Famine Is a Feminist Issue

In 2013 the United Nations Population Division revised its population projections to show that population could grow even faster than previously anticipated, especially in Africa. Planning ahead for feeding a hot, hungry, teeming planet is both a numbers game and social venture. Calories, climate change, and acres of land are some of the factors on one side of the equation. The 7 billion people in the world, projected to grow to 9.6 billion by 2050, are on the other.

Technically, farmers today grow enough food to feed everyone. But nearly 1 billion people on the planet periodically go without eating, in most cases because the food is too expensive or not available in the right places. That number could get a lot worse.

The food problem isn’t linear. To prevent hunger, farmers would have to double food production by 2050 even though the population isn’t doubling. Income growth is driving half of the increase in the world’s predicted food consumption. As more people in the developing world get wealthier, they adopt diets rich in meat and dairy. And it takes 13 pounds of grain to make a pound of beef.

Can’t we just grow more food? That will be tough. Half of the world’s vegetated land is already devoted to agriculture. Clearing more land, especially tropical forests, would be an environmental disaster.

Crop yields are not improving fast enough. To keep up with projected food demands, farmers will need to produce 2.4 percent more each year. Even with the spread of modern farming methods, yield gains globally are now just 0.9 to 1.6 percent per year.

Production could improve a little bit through more efficient use of current land and improvements in soil health, irrigation, and seed selection. But no quick and easy solutions will meet the projected demands, says Lewis Ziska, a plant physiologist at the U.S. Department of Agriculture’s crop systems and global change program.

“It’s a mess!” says Ziska, who co-authored a chapter on food security and food production systems in the latest report of the Intergovernmental Panel on Climate Change. “In the past, by adding energy in the form of fertilizer, and by adding water, we were able to achieve yield gains,” he says. Fertilizer is not only expensive, it’s also petroleum-based and a major source of greenhouse gas emissions. We also can’t irrigate every field. Lack of access to water in many areas makes it impossible, climate change will worsen droughts, and in some places there isn’t enough energy to fuel the pump. And we’re just starting to see the  problems climate change will have on weed growth, pests, and crops’ heat stress.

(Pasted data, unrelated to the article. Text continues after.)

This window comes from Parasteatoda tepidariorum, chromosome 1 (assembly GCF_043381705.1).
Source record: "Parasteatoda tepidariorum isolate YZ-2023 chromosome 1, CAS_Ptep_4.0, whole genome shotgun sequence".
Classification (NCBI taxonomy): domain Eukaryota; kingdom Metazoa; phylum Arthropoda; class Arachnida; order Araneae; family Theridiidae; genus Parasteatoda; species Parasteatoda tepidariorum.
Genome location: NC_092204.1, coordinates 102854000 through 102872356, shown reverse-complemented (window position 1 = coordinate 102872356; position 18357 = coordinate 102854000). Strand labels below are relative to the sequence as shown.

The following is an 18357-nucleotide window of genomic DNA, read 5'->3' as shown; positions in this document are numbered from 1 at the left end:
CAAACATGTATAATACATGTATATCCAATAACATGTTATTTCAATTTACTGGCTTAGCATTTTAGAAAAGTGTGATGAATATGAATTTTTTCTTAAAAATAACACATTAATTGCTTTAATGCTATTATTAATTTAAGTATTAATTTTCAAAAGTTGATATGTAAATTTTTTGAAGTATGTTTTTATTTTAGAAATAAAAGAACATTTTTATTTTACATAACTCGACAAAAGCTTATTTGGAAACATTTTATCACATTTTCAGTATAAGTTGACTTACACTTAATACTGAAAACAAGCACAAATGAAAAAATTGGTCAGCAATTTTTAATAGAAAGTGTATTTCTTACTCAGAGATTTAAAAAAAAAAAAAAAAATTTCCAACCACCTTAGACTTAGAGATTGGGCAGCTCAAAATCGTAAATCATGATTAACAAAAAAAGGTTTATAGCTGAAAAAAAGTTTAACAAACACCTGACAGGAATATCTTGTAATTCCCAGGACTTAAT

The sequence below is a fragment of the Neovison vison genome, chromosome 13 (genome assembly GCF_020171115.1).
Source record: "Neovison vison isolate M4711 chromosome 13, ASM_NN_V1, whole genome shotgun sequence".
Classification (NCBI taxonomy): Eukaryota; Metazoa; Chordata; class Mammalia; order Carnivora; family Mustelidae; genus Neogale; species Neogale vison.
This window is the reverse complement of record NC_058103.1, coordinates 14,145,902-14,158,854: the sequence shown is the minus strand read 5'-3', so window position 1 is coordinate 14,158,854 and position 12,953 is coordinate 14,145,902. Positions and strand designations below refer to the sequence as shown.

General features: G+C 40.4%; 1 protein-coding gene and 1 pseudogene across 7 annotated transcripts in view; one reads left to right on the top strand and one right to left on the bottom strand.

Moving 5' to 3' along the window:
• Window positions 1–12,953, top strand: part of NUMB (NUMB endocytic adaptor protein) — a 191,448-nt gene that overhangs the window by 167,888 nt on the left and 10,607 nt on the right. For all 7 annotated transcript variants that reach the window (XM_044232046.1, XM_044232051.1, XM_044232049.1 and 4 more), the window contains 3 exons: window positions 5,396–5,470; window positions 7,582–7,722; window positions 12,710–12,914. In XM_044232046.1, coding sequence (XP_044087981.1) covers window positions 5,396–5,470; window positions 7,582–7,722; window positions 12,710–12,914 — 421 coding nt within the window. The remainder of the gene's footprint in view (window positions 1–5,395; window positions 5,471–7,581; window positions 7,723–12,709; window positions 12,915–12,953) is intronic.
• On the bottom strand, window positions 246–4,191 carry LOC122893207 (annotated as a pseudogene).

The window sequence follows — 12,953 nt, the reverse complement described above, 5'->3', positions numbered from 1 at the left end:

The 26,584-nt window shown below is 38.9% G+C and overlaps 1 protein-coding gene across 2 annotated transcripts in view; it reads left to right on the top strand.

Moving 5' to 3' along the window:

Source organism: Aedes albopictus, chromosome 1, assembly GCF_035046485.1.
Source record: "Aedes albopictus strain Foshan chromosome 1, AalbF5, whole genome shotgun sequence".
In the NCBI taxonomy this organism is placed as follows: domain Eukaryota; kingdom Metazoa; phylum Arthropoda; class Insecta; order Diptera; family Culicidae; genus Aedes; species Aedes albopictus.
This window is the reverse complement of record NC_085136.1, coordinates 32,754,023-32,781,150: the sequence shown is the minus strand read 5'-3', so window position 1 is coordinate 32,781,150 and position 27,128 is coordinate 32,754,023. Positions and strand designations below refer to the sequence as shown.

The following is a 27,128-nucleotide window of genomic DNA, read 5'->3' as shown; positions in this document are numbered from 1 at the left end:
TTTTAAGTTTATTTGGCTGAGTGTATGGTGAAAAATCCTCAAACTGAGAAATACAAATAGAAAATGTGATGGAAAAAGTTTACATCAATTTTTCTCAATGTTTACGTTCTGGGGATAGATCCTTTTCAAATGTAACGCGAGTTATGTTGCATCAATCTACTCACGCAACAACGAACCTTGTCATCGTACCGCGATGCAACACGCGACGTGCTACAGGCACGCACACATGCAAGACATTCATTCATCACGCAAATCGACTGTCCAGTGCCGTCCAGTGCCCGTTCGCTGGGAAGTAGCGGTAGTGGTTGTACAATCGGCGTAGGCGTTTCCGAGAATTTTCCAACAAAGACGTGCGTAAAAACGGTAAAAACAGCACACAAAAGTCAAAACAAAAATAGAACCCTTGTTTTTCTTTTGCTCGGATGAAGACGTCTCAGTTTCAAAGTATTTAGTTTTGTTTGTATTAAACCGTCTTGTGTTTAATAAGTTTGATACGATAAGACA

Improvements can be made in some of the least productive agricultural areas that are expected to have an explosion in population, especially sub-Saharan Africa. But crop scientists alone can’t solve the problem. “This area is in trouble,” Ziska says. “We’ve been screaming about hunger in sub-Saharan Africa for years, not that it has done any good.”

Every food expert I spoke with sounded, frankly, a little panicked. “The problem in crafting a sustainable food future is that it’s bigger than people think,” says Timothy Searchinger of Princeton University’s Woodrow Wilson School and the World Resources Institute. “Population growth rates are higher and higher. It’s harder to keep up with yield growth than we previously thought. The impact of greenhouse gas emissions on agriculture is bigger than people think.”